Helferich Patent Licensing LLC v. Suns Legacy Partners LLC

Filing 151

ORDER that Nissan's Motion for Leave to File a Complaint to Add Third-Party Defendants (Doc. 129 ) is DENIED. See order for complete details. Signed by Judge Neil V. Wake on 1/7/13. (NKS)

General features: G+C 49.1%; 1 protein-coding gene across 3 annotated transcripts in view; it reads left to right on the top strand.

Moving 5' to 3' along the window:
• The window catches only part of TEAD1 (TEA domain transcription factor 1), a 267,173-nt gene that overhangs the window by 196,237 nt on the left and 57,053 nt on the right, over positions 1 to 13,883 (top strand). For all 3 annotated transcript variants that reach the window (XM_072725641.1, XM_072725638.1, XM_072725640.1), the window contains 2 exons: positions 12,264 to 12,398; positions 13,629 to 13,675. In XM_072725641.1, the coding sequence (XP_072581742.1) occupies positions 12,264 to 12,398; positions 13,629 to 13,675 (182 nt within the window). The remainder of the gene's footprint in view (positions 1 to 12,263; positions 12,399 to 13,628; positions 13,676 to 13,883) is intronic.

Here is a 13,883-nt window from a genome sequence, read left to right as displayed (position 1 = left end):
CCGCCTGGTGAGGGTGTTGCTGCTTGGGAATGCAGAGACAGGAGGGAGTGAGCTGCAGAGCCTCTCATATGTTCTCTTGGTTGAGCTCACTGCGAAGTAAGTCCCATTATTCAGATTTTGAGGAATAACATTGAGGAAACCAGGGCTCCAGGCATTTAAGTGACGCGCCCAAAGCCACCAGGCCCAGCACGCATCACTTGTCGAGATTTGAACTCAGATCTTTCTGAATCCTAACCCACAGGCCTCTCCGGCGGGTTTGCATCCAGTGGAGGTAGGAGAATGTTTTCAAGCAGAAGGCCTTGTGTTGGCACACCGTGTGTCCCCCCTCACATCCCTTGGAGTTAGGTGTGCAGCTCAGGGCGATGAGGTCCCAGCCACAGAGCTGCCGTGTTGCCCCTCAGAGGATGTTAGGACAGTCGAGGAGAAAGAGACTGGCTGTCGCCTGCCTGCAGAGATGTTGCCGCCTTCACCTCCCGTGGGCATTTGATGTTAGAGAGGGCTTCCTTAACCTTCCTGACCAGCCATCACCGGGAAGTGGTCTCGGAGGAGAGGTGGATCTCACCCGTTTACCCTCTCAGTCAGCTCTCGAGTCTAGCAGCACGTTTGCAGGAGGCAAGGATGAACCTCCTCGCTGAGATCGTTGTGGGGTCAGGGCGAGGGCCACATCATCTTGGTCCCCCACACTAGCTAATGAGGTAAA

Download PDF